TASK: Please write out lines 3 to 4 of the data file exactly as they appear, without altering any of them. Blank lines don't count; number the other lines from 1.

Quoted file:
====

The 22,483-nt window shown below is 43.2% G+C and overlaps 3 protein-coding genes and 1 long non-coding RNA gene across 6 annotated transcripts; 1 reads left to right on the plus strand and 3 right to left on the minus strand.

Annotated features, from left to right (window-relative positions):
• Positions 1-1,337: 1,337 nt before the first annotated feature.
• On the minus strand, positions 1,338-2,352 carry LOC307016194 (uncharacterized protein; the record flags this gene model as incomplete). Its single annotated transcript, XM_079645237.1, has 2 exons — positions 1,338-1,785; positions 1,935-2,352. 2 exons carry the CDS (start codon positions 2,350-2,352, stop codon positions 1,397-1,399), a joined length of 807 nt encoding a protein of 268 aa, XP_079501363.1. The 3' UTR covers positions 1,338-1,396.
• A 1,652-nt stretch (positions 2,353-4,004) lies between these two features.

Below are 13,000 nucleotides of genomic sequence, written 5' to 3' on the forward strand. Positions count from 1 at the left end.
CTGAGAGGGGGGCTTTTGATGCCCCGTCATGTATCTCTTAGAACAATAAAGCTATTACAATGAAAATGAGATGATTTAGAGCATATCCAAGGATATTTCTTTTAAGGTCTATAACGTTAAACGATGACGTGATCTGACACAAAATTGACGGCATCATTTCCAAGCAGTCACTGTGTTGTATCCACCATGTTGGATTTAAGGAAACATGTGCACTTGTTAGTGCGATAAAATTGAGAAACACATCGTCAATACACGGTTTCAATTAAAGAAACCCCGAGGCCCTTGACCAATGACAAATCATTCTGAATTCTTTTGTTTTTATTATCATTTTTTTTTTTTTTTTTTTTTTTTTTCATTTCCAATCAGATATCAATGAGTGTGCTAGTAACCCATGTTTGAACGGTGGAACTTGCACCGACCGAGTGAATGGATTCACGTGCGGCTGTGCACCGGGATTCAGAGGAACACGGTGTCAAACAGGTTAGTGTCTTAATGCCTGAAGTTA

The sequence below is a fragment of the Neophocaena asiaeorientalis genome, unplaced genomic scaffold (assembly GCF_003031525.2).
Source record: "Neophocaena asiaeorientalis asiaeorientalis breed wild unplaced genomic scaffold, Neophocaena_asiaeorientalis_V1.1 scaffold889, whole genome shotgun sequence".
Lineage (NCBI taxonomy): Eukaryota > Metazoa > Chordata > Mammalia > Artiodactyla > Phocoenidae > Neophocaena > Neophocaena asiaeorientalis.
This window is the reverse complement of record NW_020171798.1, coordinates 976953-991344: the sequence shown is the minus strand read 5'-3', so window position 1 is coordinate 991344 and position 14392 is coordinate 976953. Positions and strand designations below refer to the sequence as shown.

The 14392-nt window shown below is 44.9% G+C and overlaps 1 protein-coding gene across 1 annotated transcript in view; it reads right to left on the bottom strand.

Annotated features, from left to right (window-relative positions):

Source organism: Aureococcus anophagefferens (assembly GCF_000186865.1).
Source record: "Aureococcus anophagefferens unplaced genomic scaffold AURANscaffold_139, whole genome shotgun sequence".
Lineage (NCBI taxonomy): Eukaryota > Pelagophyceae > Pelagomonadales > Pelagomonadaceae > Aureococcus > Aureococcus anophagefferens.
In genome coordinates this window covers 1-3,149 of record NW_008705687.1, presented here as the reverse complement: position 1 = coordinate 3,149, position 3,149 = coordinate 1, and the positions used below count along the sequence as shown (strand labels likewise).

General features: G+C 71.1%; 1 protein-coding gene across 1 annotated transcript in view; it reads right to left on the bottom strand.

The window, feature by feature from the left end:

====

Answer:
• Positions 1-1,337: 1,337 nt before the first annotated feature.
• On the minus strand, positions 1,338-2,352 carry LOC307016194 (uncharacterized protein; the record flags this gene model as incomplete). Its single annotated transcript, XM_079645237.1, has 2 exons — positions 1,338-1,785; positions 1,935-2,352. 2 exons carry the CDS (start codon positions 2,350-2,352, stop codon positions 1,397-1,399), a joined length of 807 nt encoding a protein of 268 aa, XP_079501363.1. The 3' UTR covers positions 1,338-1,396.